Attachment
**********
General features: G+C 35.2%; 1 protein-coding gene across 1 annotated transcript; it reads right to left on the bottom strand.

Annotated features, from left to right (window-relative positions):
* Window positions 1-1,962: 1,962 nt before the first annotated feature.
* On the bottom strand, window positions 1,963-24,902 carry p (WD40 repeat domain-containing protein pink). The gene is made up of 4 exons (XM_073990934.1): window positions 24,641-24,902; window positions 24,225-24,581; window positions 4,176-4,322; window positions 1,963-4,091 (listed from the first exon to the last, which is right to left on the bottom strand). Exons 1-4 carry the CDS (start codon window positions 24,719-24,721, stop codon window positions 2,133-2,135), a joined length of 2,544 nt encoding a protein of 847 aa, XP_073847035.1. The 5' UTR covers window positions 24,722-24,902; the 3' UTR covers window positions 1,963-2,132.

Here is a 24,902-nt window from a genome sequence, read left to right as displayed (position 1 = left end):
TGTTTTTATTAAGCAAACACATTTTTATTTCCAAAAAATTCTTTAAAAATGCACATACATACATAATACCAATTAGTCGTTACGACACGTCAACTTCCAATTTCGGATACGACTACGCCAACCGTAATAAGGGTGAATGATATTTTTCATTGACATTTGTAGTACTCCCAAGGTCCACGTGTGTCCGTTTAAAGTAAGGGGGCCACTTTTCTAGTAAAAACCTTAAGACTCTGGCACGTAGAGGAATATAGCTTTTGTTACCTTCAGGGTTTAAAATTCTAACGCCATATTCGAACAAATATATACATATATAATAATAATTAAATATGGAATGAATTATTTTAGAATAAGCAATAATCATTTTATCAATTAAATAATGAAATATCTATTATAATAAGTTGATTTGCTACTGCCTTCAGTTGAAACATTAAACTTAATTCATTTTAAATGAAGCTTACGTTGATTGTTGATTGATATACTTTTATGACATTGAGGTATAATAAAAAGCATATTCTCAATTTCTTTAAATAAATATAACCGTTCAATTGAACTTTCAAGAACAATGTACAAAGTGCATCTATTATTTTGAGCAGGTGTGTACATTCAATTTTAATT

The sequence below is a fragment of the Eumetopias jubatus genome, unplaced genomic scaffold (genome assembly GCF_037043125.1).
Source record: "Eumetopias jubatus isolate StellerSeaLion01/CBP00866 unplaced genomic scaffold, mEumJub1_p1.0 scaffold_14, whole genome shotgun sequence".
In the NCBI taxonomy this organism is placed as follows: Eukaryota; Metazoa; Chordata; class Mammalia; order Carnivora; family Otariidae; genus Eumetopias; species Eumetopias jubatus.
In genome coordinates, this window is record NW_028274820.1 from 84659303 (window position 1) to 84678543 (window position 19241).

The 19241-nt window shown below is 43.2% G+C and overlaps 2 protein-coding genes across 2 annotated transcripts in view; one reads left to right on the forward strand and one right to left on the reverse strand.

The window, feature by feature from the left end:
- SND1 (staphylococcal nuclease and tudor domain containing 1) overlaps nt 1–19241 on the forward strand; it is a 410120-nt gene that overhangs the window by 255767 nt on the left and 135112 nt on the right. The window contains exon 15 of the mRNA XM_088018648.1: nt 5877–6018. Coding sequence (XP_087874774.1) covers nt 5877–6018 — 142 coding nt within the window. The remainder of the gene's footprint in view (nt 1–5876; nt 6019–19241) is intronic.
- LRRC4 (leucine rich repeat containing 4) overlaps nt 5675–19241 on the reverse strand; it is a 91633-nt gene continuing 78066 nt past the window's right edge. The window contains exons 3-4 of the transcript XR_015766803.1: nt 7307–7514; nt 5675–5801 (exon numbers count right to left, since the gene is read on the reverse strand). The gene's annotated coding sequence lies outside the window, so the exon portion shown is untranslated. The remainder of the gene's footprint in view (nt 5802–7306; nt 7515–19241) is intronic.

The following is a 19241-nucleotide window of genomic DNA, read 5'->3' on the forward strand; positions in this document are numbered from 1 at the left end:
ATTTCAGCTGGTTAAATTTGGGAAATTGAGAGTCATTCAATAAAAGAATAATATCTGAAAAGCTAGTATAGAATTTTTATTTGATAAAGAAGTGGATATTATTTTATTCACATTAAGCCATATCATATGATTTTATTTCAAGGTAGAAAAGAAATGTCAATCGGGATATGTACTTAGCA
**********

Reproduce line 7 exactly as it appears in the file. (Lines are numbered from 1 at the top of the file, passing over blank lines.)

The sequence below is a fragment of the Eumetopias jubatus genome, unplaced genomic scaffold (genome assembly GCF_037043125.1).